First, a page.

A BRIEF HISTORY OF MOVIE CRIME – Schirmer Encyclopedia of Film

Most popular genres have a history. The crime film has
none—or rather, it has so many that it is impossible to
give a straightforward account of the genre’s evolution
without getting lost in innumerable byways as different
crime formulas arise, evolve, compete, mutate, and crosspollinate. Crime films arise from a radical ambivalence
toward the romance of crime. That romance gave heroic
detectives like Sherlock Holmes—burlesqued onscreen as
early as 1900 or 1903 (the exact date is uncertain), in the
thirty-second Sherlock Holmes Baffled—a matchless
opportunity to make the life of the mind melodramatic
and glamorous, and it made silent criminals like
Fantoˆmas (Fantoˆmas and four sequels, France, 1913–
1914) and Bull Weed (Underworld, 1927) both villain
and hero. The arrival of synchronized sound in 1927 and
the Great Depression in 1929 created an enormous
appetite for escapist entertainment and a form of mass
entertainment, the talkies, capable of reaching even the
most unsophisticated audiences, including the millions of
lower-class immigrants who had flocked to America. The
great gangster films of the 1930s and the long series of
detective films that flourished alongside them, their
detectives now increasingly ethnic (Charlie Chan Carries
On, 1931, and forty-one sequels; Think Fast, Mr. Moto,
1937, and seven sequels; Mr. Wong, Detective, 1938, and
four sequels), were nominally based on novels. But crime
films did not seek anything like the literary cachet of
establishment culture until the rise of film noir—
atmospheric tales of heroes most often doomed by passion—named and analyzed by French journalists but
produced in America throughout the decade beginning
in 1944.
Postwar crime films, whatever formula they adopted,
were shaped in America by cultural anxiety about the
nuclear bomb (Kiss Me Deadly, 1955) and the nuclear
family (The Desperate Hours, 1955). The decline of film
noir after Touch of Evil (1958) was offset by a notable series of crime comedies at England’s Ealing Studios
(such as The Lavender Hill Mob, 1951) and a masterly
series of psychological thrillers directed by Alfred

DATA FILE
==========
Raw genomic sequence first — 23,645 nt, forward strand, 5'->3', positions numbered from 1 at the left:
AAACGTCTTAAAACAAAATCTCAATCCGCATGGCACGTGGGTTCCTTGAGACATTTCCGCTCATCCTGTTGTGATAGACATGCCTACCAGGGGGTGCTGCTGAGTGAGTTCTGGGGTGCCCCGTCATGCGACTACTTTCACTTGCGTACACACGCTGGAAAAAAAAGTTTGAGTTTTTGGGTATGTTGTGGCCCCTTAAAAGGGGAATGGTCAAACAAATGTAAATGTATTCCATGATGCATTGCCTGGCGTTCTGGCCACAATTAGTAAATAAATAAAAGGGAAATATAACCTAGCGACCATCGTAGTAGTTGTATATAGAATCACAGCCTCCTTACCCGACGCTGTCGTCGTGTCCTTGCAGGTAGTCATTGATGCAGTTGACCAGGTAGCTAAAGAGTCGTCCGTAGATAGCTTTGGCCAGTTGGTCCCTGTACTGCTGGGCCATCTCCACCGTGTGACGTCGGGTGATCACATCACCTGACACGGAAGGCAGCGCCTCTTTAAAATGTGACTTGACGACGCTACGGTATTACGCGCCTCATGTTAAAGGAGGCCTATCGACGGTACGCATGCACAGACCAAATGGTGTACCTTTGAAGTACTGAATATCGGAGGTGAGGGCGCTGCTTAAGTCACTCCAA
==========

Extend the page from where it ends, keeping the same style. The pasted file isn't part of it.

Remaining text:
Hitchcock (Strangers on a Train, 1951; Rear Window,
1954; Vertigo, 1958; North by Northwest, 1959; Psycho,
1960). The 1960s was the decade of the international spy
hero James Bond, who headlined history’s most lucrative
movie franchise in a long series beginning with Dr. No
(1962). But it was left to a quartet of ironic valentines to
retro genres, Bonnie and Clyde (1967), The Godfather
(1972), The Godfather: Part II (1974), and Chinatown
(1974), to reinvent the crime film for a hip young
audience. The replacement of the 1930 Production
Code by the 1969 ratings system allowed niche films to
be successfully marketed even if they were as graphically
violent as Henry: Portrait of a Serial Killer (1990) or as
bleak in their view of American politics as The Parallax
View (1974) or JFK (1991). The closing years of the
century, marked by a heightened public fear of crime, a
fascination with the public-justice system, and a deep
ambivalence toward lawyers, allowed a thousand poisoned flowers to bloom around the globe, from the sociological sweep of the British television miniseries Traffik
(1989), remade and softened for American audiences as
Traffic (2000), to the ritualistic Hong Kong crime films
of John Woo (Die xue shuang xiong [The Killer], 1989)
and Johnny To (Dung fong saam hap [The Heroic Trio],
1993) and their American progeny (Pulp Fiction, 1994),
to the steamy eroticism of the all-American Basic Instinct
(1992) and its direct-to-video cousins. Perhaps the most
distinctive new strain in the genre has been the deadpan
crime comedy of Joel (b. 1954) and Ethan (b. 1957)
Coen, whose films, from Blood Simple (1985) to The
Ladykillers (2004), left some viewers laughing and others
bewildered or disgusted.